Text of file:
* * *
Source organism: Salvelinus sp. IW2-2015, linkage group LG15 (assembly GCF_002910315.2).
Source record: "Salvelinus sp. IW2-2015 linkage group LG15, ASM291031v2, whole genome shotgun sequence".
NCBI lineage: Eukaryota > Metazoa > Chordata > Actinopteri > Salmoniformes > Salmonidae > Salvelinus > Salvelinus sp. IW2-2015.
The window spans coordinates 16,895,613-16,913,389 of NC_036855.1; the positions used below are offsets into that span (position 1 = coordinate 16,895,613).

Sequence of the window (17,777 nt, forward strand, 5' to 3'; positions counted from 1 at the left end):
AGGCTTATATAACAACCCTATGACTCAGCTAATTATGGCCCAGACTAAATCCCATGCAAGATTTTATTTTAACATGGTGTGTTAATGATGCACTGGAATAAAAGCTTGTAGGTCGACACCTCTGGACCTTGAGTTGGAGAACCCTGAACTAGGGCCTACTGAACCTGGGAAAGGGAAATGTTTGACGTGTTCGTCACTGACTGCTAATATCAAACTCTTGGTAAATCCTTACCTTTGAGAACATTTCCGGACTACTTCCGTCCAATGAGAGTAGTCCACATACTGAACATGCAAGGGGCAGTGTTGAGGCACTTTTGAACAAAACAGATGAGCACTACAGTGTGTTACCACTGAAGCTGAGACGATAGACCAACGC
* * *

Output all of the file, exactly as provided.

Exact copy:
Source organism: Salvelinus sp. IW2-2015, linkage group LG15 (assembly GCF_002910315.2).
Source record: "Salvelinus sp. IW2-2015 linkage group LG15, ASM291031v2, whole genome shotgun sequence".
NCBI lineage: Eukaryota > Metazoa > Chordata > Actinopteri > Salmoniformes > Salmonidae > Salvelinus > Salvelinus sp. IW2-2015.
The window spans coordinates 16,895,613-16,913,389 of NC_036855.1; the positions used below are offsets into that span (position 1 = coordinate 16,895,613).

Sequence of the window (17,777 nt, forward strand, 5' to 3'; positions counted from 1 at the left end):
AGGCTTATATAACAACCCTATGACTCAGCTAATTATGGCCCAGACTAAATCCCATGCAAGATTTTATTTTAACATGGTGTGTTAATGATGCACTGGAATAAAAGCTTGTAGGTCGACACCTCTGGACCTTGAGTTGGAGAACCCTGAACTAGGGCCTACTGAACCTGGGAAAGGGAAATGTTTGACGTGTTCGTCACTGACTGCTAATATCAAACTCTTGGTAAATCCTTACCTTTGAGAACATTTCCGGACTACTTCCGTCCAATGAGAGTAGTCCACATACTGAACATGCAAGGGGCAGTGTTGAGGCACTTTTGAACAAAACAGATGAGCACTACAGTGTGTTACCACTGAAGCTGAGACGATAGACCAACGC